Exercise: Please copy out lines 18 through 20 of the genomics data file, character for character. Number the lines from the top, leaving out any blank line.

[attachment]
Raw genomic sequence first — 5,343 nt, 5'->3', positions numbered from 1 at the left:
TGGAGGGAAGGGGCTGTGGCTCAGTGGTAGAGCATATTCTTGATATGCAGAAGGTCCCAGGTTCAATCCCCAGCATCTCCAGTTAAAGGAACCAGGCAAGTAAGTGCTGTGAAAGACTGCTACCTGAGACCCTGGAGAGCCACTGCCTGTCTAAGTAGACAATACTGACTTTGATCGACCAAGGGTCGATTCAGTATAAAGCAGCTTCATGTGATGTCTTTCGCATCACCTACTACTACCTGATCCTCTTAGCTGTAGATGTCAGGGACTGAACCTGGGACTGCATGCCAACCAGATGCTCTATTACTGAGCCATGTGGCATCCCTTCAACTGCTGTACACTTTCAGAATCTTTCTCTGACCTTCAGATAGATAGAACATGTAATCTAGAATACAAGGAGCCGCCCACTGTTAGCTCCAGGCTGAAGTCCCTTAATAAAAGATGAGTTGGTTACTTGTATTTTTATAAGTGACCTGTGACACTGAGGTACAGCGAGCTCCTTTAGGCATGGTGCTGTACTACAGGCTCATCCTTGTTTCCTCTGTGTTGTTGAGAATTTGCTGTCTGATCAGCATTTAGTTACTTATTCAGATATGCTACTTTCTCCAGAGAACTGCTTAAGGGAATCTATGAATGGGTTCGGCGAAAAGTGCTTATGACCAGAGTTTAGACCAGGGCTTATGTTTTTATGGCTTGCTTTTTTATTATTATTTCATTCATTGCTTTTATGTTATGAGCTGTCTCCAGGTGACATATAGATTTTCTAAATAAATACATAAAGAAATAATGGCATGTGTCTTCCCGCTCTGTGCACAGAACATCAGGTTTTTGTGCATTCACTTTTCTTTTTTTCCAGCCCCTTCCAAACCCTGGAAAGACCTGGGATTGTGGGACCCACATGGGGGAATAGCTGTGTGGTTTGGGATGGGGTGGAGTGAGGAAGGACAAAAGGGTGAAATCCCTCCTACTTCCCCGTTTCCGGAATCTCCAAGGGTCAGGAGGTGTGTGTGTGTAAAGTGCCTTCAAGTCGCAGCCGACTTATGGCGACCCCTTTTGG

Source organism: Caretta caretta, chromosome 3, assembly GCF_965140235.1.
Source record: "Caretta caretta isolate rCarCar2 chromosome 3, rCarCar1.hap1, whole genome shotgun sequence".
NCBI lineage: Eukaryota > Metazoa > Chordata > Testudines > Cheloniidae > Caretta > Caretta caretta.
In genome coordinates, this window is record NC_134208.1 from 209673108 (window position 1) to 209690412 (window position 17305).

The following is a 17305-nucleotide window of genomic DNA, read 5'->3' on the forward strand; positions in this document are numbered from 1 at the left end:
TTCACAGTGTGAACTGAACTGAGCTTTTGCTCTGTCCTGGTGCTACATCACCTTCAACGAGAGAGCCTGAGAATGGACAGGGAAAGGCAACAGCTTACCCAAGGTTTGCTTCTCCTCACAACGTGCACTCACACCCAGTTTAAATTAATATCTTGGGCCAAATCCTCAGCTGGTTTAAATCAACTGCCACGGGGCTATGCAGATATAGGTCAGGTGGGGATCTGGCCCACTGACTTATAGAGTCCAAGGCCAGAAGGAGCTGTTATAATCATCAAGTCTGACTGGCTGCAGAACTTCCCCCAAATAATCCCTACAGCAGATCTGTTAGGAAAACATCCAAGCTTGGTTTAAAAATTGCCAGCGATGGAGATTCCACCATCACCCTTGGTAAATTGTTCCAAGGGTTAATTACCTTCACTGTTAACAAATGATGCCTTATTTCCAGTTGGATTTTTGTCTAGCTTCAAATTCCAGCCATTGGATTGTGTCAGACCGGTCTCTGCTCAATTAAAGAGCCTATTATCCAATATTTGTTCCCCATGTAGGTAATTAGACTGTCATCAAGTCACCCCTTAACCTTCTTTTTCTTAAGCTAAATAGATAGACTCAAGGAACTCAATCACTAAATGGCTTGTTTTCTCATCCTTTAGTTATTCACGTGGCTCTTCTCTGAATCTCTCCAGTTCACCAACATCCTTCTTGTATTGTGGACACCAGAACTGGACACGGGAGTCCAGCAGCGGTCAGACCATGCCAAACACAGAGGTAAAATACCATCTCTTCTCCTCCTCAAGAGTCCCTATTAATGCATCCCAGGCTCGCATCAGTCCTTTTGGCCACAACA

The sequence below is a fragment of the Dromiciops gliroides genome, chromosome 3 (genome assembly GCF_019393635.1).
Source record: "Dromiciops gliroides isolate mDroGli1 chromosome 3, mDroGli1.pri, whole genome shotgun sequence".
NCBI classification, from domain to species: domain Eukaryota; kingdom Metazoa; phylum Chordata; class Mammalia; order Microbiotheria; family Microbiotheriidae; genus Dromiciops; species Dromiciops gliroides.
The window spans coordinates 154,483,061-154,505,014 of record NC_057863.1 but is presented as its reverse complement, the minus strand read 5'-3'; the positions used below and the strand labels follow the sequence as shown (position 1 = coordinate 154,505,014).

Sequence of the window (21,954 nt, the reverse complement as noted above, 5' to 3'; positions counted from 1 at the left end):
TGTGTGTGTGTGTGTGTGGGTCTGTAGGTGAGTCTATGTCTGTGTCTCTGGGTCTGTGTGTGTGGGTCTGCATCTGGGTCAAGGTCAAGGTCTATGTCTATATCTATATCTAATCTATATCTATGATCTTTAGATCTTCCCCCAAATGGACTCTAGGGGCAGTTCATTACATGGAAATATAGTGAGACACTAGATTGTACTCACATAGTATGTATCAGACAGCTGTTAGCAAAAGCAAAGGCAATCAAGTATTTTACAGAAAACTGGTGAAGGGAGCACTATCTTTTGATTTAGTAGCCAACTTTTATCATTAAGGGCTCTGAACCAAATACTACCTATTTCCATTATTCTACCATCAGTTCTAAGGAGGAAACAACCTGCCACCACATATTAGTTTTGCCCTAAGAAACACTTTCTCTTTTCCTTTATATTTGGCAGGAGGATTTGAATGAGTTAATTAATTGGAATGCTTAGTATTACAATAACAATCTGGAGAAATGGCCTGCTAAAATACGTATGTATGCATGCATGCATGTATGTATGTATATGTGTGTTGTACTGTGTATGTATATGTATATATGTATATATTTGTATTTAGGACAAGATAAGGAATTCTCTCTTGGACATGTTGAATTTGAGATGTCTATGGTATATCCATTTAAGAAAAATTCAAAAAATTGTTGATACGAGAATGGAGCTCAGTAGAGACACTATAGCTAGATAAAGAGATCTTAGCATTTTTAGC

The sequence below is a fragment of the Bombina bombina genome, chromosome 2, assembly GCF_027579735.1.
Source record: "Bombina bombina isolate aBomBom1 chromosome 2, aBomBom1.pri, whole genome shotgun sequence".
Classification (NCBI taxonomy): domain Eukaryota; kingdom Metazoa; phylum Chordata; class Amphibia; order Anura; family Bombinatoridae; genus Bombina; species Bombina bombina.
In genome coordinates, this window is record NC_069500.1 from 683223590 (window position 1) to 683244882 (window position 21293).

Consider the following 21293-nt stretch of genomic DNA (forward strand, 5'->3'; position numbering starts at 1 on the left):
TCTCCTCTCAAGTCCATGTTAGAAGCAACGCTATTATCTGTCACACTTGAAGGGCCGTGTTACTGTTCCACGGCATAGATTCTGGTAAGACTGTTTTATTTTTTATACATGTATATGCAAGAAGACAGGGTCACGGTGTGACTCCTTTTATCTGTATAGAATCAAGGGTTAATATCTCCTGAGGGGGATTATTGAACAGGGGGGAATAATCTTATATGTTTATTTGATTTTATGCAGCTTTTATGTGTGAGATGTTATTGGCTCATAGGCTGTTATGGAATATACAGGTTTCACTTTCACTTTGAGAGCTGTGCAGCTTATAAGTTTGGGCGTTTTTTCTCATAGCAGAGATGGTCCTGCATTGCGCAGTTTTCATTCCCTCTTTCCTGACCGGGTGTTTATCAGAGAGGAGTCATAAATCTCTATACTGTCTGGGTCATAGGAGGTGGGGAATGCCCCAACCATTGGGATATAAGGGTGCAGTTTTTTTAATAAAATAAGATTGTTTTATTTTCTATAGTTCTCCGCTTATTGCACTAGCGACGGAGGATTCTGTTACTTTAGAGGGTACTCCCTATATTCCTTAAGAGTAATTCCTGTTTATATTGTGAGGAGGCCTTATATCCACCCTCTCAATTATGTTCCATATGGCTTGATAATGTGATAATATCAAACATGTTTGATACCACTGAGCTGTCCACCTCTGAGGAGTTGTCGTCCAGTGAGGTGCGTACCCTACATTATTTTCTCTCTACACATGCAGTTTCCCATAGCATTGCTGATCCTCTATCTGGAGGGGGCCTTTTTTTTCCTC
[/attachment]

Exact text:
In genome coordinates, this window is record NC_069500.1 from 683223590 (window position 1) to 683244882 (window position 21293).

Consider the following 21293-nt stretch of genomic DNA (forward strand, 5'->3'; position numbering starts at 1 on the left):
TCTCCTCTCAAGTCCATGTTAGAAGCAACGCTATTATCTGTCACACTTGAAGGGCCGTGTTACTGTTCCACGGCATAGATTCTGGTAAGACTGTTTTATTTTTTATACATGTATATGCAAGAAGACAGGGTCACGGTGTGACTCCTTTTATCTGTATAGAATCAAGGGTTAATATCTCCTGAGGGGGATTATTGAACAGGGGGGAATAATCTTATATGTTTATTTGATTTTATGCAGCTTTTATGTGTGAGATGTTATTGGCTCATAGGCTGTTATGGAATATACAGGTTTCACTTTCACTTTGAGAGCTGTGCAGCTTATAAGTTTGGGCGTTTTTTCTCATAGCAGAGATGGTCCTGCATTGCGCAGTTTTCATTCCCTCTTTCCTGACCGGGTGTTTATCAGAGAGGAGTCATAAATCTCTATACTGTCTGGGTCATAGGAGGTGGGGAATGCCCCAACCATTGGGATATAAGGGTGCAGTTTTTTTAATAAAATAAGATTGTTTTATTTTCTATAGTTCTCCGCTTATTGCACTAGCGACGGAGGATTCTGTTACTTTAGAGGGTACTCCCTATATTCCTTAAGAGTAATTCCTGTTTATATTGTGAGGAGGCCTTATATCCACCCTCTCAATTATGTTCCATATGGCTTGATAATGTGATAATATCAAACATGTTTGATACCACTGAGCTGTCCACCTCTGAGGAGTTGTCGTCCAGTGAGGTGCGTACCCTACATTATTTTCTCTCTACACATGCAGTTTCCCATAGCATTGCTGATCCTCTATCTGGAGGGGGCCTTTTTTTTCCTC